Back in November I joined my sister-in-law C for a day out drooling over the loveliness of everything at the "Country Living Christmas Fair". Whilst there I discovered the wonderful work of Poppy Treffy. She specialises in free machine applique to produce pictures and to decorate everyday things with a wonderfully whimsical, summery feel mainly inspired by her Cornwall home. I could have bought the whole shop had funds permitted but I contented myself with buying her book (which I will NOT lend anyone because she signed it for me!)
|"Free and Easy Stitch Style" by Poppy Treffy|
Ed (long suffering husband) and I love a seaside town called Southwold, near where his family home is in Suffolk. It is a wonderful place, very like somewhere out of a Miss Marple mystery with a pier, promenade of beach huts for hire and Lighthouse right in the middle of town. We have spent many happy days there wandering around and playing with the children on the beach, (I have even been in swimming there, Brrrrr!). So I decided that an idealised version of the sea front would make a perfect image to go in our gallery of hoop art and that the free machine applique would be the perfect style to do it in. That was the easy bit!
I spent ages with my notebook drawing circles and trying to sketch a suitably emblematic scene of Southwold to put in my picture but I wasn't happy with any of them, they were too "tight" and rigid. Then, at the end of the day, at work I picked up a ball point pen and scribbled on a bit of scrap paper in five minutes. Unbelievably (and typically!) I had my image!
I used the hoop I wanted it to go in as a template and then drew out the design more heavily onto tracing paper in pencil.
I then invested in a transfer pencil and traced the design on the back of the drawing. That bit was a pain in the posterior I can tell you. The pencil I bought crumbled as soon as I put it to paper and kept crumbling every time. I got a sharpener and I stuck with it but it took over half of my brand new pencil to even get some semblance of lines on the page, and they weren't that clear. I stuck with it and then set up the iron to iron it onto the linen background I'd chosen to use. That bit was easy enough but the results weren't great. I got just barely visible lines that involved a lot of guess work. I think I would definitely look for another way if I was to do it again.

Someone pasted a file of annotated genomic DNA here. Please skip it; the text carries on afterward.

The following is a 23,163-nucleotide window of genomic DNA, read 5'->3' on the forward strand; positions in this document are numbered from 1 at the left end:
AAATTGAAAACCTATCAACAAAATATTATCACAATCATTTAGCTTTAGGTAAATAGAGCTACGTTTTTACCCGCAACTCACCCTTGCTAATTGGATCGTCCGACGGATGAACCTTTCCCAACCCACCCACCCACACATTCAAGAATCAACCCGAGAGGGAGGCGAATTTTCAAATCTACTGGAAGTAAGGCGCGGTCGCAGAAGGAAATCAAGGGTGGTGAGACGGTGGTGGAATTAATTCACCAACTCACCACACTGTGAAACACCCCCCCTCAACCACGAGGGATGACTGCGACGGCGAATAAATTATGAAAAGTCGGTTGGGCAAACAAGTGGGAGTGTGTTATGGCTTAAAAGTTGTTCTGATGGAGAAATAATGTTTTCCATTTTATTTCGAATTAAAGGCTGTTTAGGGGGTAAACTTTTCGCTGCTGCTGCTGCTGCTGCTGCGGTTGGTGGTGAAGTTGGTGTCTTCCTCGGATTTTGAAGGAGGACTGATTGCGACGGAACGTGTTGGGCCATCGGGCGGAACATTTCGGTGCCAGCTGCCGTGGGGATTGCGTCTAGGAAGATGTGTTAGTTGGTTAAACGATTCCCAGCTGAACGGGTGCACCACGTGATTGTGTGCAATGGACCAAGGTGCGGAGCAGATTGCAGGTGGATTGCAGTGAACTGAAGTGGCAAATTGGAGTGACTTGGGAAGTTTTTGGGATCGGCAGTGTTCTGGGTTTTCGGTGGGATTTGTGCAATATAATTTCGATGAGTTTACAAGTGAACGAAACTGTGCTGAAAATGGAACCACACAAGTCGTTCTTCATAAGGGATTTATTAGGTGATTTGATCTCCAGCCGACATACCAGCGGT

Rather than use the transfer pencil again I scanned my original picture and cut out sections of it to use as patterns whilst cutting the scraps of fabric for applique. This was a bit fiddly but I wasn't sure what else I could do!
I chose and cut the scraps from my basket to size and then used "Heat and Bond: Lite" to bond each piece to the backing so that I could attempt free machining for the first time without have to worry about the fabric moving around.
The I took the foot off of my machine, dropped the feed dogs, threaded up a navy blue top thread (I thought black would be too harsh but I wanted a dark outline that would show up) and a yellow bottom thread (a la Poppy's advice for a unique look). I took a deep breath and took the plunge in outlining stuff.
The outlining didn't go too badly so I tried a little bit of shading on the windows,
Then I tried a adding a few embellishments like the light beams and a seagull or two;
Finally, to finish off I edged the edge of the fabric to stop it fraying and put it in the hoop to test it out (yes, I know I still need to paint the hoop but it was raining hard all day today and I didn't fancy getting soaked whilst trying to find the right colour paint in out detached garage!)
I have to say that I really love it. It's not perfect, the stitch tension is dodgy and the back is far from neat (hence no photos of that!) but I may just be addicted to free machining! Watch this space.